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Canada's Telecom And Media Giants Want A Blacklist Of Websites With Stolen Content

An industry group wants ISPs to block websites that deal in stolen content.

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A group of telecom and media companies wants to make sure internet users can't visit any websites that deal in pirated content. But advocates for an open internet say the industry group's proposal would chip away at net neutrality and potentially be the first step toward widespread online censorship.

This week, a group of Canadian media companies called on the CRTC — Canada's media and telecom regulator — to create a new agency that would compile a list of websites "blatantly engaged in content theft" and then force internet service providers to block access to those sites.

The proposal comes from FairPlay Canada, an umbrella group including some of the largest media companies and telecoms in the country such as Bell, Rogers, and CBC. The group also includes media unions and artist groups.

"The jobs of hundreds of thousands of Canadians who work in the creative sector are at risk as a result of increasing online piracy, from songwriters and set builders to makeup artists and local news reporters," FairPlay Canada said in a news release.

The blacklist proposal has drawn fierce criticism from some activists and scholars.

"It's a slippery slope to censorship and corporations being able to block content they don't like," said Katy Anderson, digital rights specialist with OpenMedia, a nonprofit group that advocates for an open internet.

She said any system that blocks access to parts of the internet would be open to abuse, and that while piracy is a problem, the blacklist proposal is "like killing a mosquito with a machine gun."

Anderson pointed to services like Spotify and Apple Music, which offer a cheap and easy way for people to get content they might have pirated in the past, as a model for how to respond to piracy.

"We've been used to thinking that all content should be treated equally online. Once you start to erode that, and you start to put in exceptions for all the different ways we're going to treat different content online, the whole idea of net neutrality starts to fade away," she said.

Copyright lawyer Barry Sookman, however, called the net neutrality argument a red herring.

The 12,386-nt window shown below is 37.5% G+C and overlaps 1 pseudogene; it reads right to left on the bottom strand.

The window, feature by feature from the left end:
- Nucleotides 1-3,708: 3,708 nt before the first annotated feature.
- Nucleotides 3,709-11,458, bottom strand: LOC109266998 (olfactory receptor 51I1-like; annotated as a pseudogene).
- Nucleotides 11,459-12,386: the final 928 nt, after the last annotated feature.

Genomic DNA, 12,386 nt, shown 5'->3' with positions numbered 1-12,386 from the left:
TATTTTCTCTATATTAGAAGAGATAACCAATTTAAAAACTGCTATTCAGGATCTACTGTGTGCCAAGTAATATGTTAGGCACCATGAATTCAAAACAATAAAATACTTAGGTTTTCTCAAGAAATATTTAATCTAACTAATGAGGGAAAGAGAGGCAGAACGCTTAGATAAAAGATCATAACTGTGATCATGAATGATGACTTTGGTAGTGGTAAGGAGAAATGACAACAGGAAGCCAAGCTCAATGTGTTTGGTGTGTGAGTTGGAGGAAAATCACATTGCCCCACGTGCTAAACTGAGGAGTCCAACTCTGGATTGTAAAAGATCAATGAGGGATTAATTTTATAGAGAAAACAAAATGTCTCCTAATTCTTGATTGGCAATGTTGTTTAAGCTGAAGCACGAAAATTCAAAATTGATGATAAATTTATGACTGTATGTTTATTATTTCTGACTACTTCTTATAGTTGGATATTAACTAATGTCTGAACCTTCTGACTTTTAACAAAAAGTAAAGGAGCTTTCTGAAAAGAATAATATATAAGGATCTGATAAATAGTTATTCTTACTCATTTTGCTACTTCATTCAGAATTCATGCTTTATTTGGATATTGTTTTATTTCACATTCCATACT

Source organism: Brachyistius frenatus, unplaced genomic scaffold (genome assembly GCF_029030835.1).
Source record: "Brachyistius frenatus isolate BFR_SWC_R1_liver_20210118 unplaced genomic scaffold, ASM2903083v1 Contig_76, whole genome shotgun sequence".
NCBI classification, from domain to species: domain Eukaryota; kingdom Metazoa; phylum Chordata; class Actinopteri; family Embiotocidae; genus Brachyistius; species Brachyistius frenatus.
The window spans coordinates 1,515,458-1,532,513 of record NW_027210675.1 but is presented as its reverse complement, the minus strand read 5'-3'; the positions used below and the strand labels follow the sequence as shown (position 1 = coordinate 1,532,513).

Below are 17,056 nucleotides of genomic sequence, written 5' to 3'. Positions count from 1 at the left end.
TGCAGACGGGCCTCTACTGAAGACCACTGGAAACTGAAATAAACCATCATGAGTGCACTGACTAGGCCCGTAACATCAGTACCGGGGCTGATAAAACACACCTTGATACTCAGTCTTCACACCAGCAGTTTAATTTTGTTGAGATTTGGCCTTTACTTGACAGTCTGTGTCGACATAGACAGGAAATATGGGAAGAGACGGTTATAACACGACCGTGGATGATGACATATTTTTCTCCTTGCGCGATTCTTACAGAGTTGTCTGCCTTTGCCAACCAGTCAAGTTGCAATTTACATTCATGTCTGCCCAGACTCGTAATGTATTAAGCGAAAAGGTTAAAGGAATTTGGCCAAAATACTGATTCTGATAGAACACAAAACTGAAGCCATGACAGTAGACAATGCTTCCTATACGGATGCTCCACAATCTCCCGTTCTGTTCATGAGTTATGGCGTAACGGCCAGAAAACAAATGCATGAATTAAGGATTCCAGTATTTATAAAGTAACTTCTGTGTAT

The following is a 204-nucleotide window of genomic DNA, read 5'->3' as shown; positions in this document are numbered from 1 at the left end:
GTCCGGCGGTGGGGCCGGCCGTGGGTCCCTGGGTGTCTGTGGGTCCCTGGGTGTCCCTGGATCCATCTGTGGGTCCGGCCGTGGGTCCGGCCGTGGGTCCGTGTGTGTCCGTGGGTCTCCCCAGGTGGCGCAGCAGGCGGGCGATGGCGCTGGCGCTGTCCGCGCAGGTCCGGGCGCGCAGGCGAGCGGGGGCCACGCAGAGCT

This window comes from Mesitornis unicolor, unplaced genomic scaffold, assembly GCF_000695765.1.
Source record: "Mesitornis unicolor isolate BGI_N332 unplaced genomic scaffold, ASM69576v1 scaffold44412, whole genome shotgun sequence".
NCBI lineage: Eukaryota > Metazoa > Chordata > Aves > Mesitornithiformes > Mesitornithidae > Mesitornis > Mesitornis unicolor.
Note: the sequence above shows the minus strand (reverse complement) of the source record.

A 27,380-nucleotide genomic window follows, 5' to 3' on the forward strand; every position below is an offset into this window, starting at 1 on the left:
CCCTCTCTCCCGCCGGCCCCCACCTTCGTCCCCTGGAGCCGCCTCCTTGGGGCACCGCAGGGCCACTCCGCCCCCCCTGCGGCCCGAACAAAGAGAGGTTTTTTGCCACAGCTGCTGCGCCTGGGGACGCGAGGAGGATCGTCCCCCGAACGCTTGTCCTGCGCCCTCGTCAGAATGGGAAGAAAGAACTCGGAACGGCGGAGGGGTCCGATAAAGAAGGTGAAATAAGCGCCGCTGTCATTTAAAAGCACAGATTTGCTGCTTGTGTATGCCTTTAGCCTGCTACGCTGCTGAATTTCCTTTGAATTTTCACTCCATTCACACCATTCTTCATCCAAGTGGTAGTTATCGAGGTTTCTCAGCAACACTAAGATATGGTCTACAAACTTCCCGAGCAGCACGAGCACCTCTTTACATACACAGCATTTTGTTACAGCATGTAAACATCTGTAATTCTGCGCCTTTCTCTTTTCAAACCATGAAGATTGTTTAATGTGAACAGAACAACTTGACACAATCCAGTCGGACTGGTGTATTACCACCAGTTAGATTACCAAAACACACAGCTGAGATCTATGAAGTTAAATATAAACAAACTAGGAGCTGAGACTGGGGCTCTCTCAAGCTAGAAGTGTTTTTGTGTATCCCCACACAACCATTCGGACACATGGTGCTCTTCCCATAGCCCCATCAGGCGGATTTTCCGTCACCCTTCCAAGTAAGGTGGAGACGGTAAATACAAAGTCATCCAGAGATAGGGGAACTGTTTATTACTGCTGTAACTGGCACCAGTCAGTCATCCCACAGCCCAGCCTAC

"Net neutrality doesn't prohibit blocking of illegal materials," Sookman said.

Sookman said the proposal has "a lot of protections" built in to make sure only the most clearly criminal websites get blocked, and only after being investigated by the new independent agency.

"This is not going after users or individuals. It solely orders against pirate sites," he said. "In fact, there's not even any kind of claim for damages. It's really just an order that ISPs block these notoriously bad sites."

The blacklist idea has gotten a frosty reception from many internet users so far. On Twitter, many people have called it an attempt by corporate interests to censor what they don't like.

@fairplaycanada @CRTCeng NO to corporate censorship of the web!

@Mark_Goldberg @fairplaycanada Any attempt to enrol ISPs in a private regulatory scheme that creates a non-court-au… https://t.co/9fk88EJhxd

University of Ottawa law professor Michael Geist, an expert on internet governance, said Canada already has some of the toughest anti-piracy laws in the world, making it unclear why a new agency is needed.

He also said it's noteworthy that the United States, which is widely viewed as the most aggressive country in terms of copyright enforcement, doesn't have anything like the website blacklist proposed by FairPlay Canada.

"The government and the CRTC should not hesitate to firmly reject the website blocking plan as a disproportionate, unconstitutional proposal sorely lacking in due process that is inconsistent with the current communications law framework," Geist said.

The CRTC told BuzzFeed Canada it has received the FairPlay Canada proposal but has no formal position on it so far.

Ishmael N. Daro is a reporter for BuzzFeed News and is based in Toronto. PGP fingerprint: 5A1D 9099 3497 DA4B

Contact Ishmael N. Daro at ishmael.daro@buzzfeed.com.

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